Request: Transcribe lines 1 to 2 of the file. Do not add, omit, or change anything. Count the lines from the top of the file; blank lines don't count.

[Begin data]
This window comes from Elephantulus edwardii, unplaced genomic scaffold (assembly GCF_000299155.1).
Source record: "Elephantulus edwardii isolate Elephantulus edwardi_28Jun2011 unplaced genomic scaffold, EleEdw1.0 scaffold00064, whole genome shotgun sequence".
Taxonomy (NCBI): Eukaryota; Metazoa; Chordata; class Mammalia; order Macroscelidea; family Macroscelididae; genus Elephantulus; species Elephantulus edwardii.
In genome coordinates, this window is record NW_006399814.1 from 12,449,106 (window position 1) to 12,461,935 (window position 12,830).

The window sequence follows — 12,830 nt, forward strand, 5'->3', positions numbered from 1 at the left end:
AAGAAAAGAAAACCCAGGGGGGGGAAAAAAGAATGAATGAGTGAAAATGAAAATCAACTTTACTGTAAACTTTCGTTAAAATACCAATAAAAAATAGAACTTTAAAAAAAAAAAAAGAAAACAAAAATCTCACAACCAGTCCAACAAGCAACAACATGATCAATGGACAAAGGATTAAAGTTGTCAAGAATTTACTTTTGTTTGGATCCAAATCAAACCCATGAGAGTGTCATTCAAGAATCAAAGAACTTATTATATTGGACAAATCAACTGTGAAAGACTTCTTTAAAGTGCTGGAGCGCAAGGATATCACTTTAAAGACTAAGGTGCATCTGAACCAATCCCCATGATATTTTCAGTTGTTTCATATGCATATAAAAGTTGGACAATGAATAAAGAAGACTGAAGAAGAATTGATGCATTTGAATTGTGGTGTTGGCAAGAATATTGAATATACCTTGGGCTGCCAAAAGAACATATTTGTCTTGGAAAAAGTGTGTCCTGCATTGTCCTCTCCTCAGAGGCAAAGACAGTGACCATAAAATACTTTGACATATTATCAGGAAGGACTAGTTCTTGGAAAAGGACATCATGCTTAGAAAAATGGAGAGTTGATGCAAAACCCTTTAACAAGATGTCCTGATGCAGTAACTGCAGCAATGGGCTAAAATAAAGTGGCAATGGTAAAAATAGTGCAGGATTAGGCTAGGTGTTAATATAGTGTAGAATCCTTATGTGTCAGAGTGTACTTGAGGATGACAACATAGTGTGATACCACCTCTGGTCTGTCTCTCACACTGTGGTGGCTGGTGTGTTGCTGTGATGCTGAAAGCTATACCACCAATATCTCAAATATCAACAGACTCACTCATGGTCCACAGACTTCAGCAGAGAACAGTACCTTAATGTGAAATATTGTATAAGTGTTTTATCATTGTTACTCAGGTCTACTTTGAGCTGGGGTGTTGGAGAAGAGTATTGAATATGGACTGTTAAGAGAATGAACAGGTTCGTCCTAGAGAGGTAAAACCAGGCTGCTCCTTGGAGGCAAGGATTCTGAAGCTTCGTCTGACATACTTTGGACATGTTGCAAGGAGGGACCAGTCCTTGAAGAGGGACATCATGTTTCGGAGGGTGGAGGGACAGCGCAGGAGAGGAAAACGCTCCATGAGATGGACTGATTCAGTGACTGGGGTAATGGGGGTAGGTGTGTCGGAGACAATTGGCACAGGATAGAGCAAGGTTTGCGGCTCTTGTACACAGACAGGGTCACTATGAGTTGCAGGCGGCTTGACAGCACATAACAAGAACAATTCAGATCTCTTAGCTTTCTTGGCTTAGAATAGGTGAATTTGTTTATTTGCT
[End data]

This window comes from Elephantulus edwardii, unplaced genomic scaffold (assembly GCF_000299155.1).
Source record: "Elephantulus edwardii isolate Elephantulus edwardi_28Jun2011 unplaced genomic scaffold, EleEdw1.0 scaffold00064, whole genome shotgun sequence".